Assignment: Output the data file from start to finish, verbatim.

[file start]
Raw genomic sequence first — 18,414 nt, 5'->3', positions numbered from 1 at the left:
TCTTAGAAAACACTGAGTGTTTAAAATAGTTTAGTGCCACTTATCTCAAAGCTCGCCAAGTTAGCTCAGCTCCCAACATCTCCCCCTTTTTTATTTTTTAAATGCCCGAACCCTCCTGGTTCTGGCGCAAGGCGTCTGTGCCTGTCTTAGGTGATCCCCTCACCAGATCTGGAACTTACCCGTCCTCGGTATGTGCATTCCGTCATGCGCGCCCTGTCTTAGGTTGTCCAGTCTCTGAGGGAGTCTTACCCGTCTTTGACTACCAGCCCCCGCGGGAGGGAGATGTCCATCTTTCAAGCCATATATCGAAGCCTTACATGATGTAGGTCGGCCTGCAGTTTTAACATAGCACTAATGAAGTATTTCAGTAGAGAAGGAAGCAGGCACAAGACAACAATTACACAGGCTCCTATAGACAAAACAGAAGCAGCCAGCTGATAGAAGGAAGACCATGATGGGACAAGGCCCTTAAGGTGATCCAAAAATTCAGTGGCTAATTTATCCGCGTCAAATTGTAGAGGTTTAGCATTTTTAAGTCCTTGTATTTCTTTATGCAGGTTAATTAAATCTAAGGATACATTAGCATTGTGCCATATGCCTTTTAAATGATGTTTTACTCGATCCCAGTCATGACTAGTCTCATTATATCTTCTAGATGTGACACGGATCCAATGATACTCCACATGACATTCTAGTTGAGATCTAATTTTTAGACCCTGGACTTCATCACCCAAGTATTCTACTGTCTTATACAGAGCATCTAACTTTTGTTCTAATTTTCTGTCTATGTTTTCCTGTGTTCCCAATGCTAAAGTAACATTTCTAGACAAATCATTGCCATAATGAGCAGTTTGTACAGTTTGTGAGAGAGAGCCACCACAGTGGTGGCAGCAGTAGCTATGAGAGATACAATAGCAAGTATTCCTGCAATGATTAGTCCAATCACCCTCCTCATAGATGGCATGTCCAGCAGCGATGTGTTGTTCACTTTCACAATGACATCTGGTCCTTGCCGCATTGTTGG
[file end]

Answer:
Raw genomic sequence first — 18,414 nt, 5'->3', positions numbered from 1 at the left:
TCTTAGAAAACACTGAGTGTTTAAAATAGTTTAGTGCCACTTATCTCAAAGCTCGCCAAGTTAGCTCAGCTCCCAACATCTCCCCCTTTTTTATTTTTTAAATGCCCGAACCCTCCTGGTTCTGGCGCAAGGCGTCTGTGCCTGTCTTAGGTGATCCCCTCACCAGATCTGGAACTTACCCGTCCTCGGTATGTGCATTCCGTCATGCGCGCCCTGTCTTAGGTTGTCCAGTCTCTGAGGGAGTCTTACCCGTCTTTGACTACCAGCCCCCGCGGGAGGGAGATGTCCATCTTTCAAGCCATATATCGAAGCCTTACATGATGTAGGTCGGCCTGCAGTTTTAACATAGCACTAATGAAGTATTTCAGTAGAGAAGGAAGCAGGCACAAGACAACAATTACACAGGCTCCTATAGACAAAACAGAAGCAGCCAGCTGATAGAAGGAAGACCATGATGGGACAAGGCCCTTAAGGTGATCCAAAAATTCAGTGGCTAATTTATCCGCGTCAAATTGTAGAGGTTTAGCATTTTTAAGTCCTTGTATTTCTTTATGCAGGTTAATTAAATCTAAGGATACATTAGCATTGTGCCATATGCCTTTTAAATGATGTTTTACTCGATCCCAGTCATGACTAGTCTCATTATATCTTCTAGATGTGACACGGATCCAATGATACTCCACATGACATTCTAGTTGAGATCTAATTTTTAGACCCTGGACTTCATCACCCAAGTATTCTACTGTCTTATACAGAGCATCTAACTTTTGTTCTAATTTTCTGTCTATGTTTTCCTGTGTTCCCAATGCTAAAGTAACATTTCTAGACAAATCATTGCCATAATGAGCAGTTTGTACAGTTTGTGAGAGAGAGCCACCACAGTGGTGGCAGCAGTAGCTATGAGAGATACAATAGCAAGTATTCCTGCAATGATTAGTCCAATCACCCTCCTCATAGATGGCATGTCCAGCAGCGATGTGTTGTTCACTTTCACAATGACATCTGGTCCTTGCCGCATTGTTGG